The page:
Recent discussion of lessons learnt taken from the famous Microsoft ‘Bob‘ project (from around 1995).
They include (details and context given in the original post):
1. Never underdeliver against expectations.
2. Consumers don’t care about strategy.
3. A small marketing budget can work wonders.
4. If you start to get feedback from customers that your product is anything but great, don’t forget that you only get one chance to make a first impression.
5. Don’t be afraid to take risks.
6. Place bets on smart people who push the envelope.
7. Never forget the crucial role influentials play.
8. If it doesn’t work the first time, be open to the idea that it might work down the line.
9. Don’t be afraid to poke fun at yourself.
Taken at face value these observations apply to many product development projects – they’re totally generic and to that extent also fairly predictable. The interesting part is how these observations were taken into account (assuming they were) for future projects, this is the tricky and messy part – see also here.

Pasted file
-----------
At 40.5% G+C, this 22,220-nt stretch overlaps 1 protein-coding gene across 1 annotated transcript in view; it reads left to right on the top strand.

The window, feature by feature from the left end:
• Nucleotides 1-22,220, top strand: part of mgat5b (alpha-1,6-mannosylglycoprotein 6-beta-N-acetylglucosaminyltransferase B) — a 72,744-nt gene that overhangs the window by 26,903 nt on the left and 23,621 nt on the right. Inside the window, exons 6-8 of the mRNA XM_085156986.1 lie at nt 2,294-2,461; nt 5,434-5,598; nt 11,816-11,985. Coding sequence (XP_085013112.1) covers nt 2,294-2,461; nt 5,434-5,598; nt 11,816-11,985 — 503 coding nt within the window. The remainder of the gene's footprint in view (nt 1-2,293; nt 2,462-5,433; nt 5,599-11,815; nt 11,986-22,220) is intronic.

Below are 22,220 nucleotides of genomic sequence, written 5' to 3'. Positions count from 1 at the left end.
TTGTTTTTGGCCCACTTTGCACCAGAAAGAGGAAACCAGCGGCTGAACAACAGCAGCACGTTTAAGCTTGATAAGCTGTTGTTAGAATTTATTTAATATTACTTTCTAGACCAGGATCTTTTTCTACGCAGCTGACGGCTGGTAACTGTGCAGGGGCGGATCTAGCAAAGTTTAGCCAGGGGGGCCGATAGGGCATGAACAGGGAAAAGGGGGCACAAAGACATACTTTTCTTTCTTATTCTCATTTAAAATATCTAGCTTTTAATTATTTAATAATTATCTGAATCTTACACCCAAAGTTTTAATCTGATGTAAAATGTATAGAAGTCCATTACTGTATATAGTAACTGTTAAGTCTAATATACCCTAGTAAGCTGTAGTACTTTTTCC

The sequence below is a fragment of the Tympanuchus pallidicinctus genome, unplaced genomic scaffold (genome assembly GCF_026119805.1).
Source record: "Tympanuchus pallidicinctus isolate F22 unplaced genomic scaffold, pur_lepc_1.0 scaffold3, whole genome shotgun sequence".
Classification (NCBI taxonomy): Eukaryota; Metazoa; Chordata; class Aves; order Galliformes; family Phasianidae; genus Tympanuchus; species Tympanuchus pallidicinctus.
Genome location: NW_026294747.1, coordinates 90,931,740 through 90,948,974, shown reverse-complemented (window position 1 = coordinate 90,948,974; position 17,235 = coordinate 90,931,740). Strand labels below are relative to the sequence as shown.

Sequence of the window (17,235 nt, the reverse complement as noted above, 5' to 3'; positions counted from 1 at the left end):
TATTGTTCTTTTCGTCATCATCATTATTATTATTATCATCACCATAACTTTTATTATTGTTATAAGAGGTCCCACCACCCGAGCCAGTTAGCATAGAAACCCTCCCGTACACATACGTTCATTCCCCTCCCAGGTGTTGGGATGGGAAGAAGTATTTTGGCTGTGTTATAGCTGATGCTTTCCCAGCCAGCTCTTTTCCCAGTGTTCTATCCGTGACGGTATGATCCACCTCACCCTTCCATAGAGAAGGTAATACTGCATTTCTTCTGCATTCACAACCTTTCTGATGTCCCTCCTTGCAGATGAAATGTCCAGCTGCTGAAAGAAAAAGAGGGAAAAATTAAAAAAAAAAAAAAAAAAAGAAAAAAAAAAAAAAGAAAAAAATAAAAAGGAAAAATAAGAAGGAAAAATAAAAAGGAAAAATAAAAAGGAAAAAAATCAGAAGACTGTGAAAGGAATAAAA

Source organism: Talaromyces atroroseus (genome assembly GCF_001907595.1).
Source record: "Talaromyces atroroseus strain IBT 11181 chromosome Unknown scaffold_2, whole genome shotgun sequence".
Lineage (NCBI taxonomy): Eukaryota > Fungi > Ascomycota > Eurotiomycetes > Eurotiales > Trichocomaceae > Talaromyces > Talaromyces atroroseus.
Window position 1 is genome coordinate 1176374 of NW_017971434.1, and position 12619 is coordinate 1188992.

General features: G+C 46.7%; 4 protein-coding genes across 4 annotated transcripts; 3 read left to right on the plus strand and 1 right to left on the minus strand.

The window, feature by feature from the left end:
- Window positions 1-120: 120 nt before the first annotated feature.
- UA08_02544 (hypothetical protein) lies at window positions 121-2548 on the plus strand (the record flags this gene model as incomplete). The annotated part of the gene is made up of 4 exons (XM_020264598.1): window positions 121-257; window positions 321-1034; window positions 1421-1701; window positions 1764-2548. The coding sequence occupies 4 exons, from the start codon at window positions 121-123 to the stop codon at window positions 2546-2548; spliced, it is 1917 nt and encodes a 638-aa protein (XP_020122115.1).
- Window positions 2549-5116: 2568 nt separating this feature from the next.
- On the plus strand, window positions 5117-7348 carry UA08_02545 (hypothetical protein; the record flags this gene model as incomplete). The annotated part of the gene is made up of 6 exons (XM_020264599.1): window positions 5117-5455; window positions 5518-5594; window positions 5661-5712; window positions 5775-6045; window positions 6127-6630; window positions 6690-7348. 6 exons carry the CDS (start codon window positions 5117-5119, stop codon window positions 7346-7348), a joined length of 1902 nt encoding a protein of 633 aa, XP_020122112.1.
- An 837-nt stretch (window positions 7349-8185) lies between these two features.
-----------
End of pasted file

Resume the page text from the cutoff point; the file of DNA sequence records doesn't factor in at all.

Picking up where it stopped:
Also, the benefits of proposed changes emerge over long timescales and this needs to be proactively managed or the desired results are unlikely to appear (at least in the way intended) see eg here.
The other issue that is customarily not emphasised is the role of politics, even though this may often be the over-riding constructive or (more usually) destructive factor. To establish real change you need convincing and sustained management understanding and commitment supported by process improvement and solid knowledge management practices. In my experience, getting the former is harder than getting the latter!
Update: detailed background and discussion of the project at the Technologizer via The Bob Chronicles.